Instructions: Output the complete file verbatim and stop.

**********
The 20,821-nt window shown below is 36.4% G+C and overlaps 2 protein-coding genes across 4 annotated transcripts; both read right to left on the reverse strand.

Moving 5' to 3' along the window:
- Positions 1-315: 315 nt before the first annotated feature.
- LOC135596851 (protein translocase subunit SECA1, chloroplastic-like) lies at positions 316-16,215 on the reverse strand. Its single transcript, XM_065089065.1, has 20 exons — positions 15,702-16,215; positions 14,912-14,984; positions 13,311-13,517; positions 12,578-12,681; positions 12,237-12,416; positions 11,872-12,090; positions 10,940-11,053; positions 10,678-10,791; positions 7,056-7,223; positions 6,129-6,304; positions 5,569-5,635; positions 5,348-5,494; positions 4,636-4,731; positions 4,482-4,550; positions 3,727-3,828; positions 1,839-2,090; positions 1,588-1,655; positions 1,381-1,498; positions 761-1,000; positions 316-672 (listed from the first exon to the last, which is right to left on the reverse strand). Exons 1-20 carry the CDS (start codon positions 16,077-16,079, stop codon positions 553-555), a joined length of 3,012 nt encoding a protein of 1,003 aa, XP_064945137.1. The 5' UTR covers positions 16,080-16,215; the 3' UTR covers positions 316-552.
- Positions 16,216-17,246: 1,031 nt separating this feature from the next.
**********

The 20,821-nt window shown below is 36.4% G+C and overlaps 2 protein-coding genes across 4 annotated transcripts; both read right to left on the reverse strand.

Moving 5' to 3' along the window:
- Positions 1-315: 315 nt before the first annotated feature.
- LOC135596851 (protein translocase subunit SECA1, chloroplastic-like) lies at positions 316-16,215 on the reverse strand. Its single transcript, XM_065089065.1, has 20 exons — positions 15,702-16,215; positions 14,912-14,984; positions 13,311-13,517; positions 12,578-12,681; positions 12,237-12,416; positions 11,872-12,090; positions 10,940-11,053; positions 10,678-10,791; positions 7,056-7,223; positions 6,129-6,304; positions 5,569-5,635; positions 5,348-5,494; positions 4,636-4,731; positions 4,482-4,550; positions 3,727-3,828; positions 1,839-2,090; positions 1,588-1,655; positions 1,381-1,498; positions 761-1,000; positions 316-672 (listed from the first exon to the last, which is right to left on the reverse strand). Exons 1-20 carry the CDS (start codon positions 16,077-16,079, stop codon positions 553-555), a joined length of 3,012 nt encoding a protein of 1,003 aa, XP_064945137.1. The 5' UTR covers positions 16,080-16,215; the 3' UTR covers positions 316-552.
- Positions 16,216-17,246: 1,031 nt separating this feature from the next.